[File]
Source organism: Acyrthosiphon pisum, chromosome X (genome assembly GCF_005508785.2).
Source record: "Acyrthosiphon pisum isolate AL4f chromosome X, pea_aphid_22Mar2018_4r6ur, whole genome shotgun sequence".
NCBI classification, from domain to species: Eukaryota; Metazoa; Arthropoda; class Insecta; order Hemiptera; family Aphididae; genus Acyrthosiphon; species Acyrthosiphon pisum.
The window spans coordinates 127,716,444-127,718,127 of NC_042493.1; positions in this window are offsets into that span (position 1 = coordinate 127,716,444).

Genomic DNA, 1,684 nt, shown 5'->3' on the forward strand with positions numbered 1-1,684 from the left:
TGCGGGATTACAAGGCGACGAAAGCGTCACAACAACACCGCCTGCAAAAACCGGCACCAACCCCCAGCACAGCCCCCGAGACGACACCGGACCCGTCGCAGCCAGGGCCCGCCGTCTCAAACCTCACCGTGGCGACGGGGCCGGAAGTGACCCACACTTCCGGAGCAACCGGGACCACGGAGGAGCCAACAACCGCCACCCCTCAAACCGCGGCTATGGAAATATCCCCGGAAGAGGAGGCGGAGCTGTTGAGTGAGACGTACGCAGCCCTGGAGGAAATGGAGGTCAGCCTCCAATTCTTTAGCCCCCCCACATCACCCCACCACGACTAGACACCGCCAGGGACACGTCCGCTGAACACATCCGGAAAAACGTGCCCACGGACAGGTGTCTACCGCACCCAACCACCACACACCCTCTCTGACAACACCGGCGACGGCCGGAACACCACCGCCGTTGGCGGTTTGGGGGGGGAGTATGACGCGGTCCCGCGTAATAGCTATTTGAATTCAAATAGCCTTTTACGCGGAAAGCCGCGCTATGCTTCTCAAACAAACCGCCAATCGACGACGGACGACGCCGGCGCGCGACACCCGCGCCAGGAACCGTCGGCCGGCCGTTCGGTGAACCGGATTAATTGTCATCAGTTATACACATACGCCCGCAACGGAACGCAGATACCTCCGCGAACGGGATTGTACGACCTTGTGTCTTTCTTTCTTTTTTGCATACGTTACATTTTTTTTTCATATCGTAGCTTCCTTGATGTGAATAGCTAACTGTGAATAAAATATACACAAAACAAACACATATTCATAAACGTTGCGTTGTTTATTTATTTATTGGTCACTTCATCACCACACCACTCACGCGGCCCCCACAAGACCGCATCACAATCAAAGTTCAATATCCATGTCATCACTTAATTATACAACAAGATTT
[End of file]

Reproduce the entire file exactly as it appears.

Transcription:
Source organism: Acyrthosiphon pisum, chromosome X (genome assembly GCF_005508785.2).
Source record: "Acyrthosiphon pisum isolate AL4f chromosome X, pea_aphid_22Mar2018_4r6ur, whole genome shotgun sequence".
NCBI classification, from domain to species: Eukaryota; Metazoa; Arthropoda; class Insecta; order Hemiptera; family Aphididae; genus Acyrthosiphon; species Acyrthosiphon pisum.
The window spans coordinates 127,716,444-127,718,127 of NC_042493.1; positions in this window are offsets into that span (position 1 = coordinate 127,716,444).

Genomic DNA, 1,684 nt, shown 5'->3' on the forward strand with positions numbered 1-1,684 from the left:
TGCGGGATTACAAGGCGACGAAAGCGTCACAACAACACCGCCTGCAAAAACCGGCACCAACCCCCAGCACAGCCCCCGAGACGACACCGGACCCGTCGCAGCCAGGGCCCGCCGTCTCAAACCTCACCGTGGCGACGGGGCCGGAAGTGACCCACACTTCCGGAGCAACCGGGACCACGGAGGAGCCAACAACCGCCACCCCTCAAACCGCGGCTATGGAAATATCCCCGGAAGAGGAGGCGGAGCTGTTGAGTGAGACGTACGCAGCCCTGGAGGAAATGGAGGTCAGCCTCCAATTCTTTAGCCCCCCCACATCACCCCACCACGACTAGACACCGCCAGGGACACGTCCGCTGAACACATCCGGAAAAACGTGCCCACGGACAGGTGTCTACCGCACCCAACCACCACACACCCTCTCTGACAACACCGGCGACGGCCGGAACACCACCGCCGTTGGCGGTTTGGGGGGGGAGTATGACGCGGTCCCGCGTAATAGCTATTTGAATTCAAATAGCCTTTTACGCGGAAAGCCGCGCTATGCTTCTCAAACAAACCGCCAATCGACGACGGACGACGCCGGCGCGCGACACCCGCGCCAGGAACCGTCGGCCGGCCGTTCGGTGAACCGGATTAATTGTCATCAGTTATACACATACGCCCGCAACGGAACGCAGATACCTCCGCGAACGGGATTGTACGACCTTGTGTCTTTCTTTCTTTTTTGCATACGTTACATTTTTTTTTCATATCGTAGCTTCCTTGATGTGAATAGCTAACTGTGAATAAAATATACACAAAACAAACACATATTCATAAACGTTGCGTTGTTTATTTATTTATTGGTCACTTCATCACCACACCACTCACGCGGCCCCCACAAGACCGCATCACAATCAAAGTTCAATATCCATGTCATCACTTAATTATACAACAAGATTT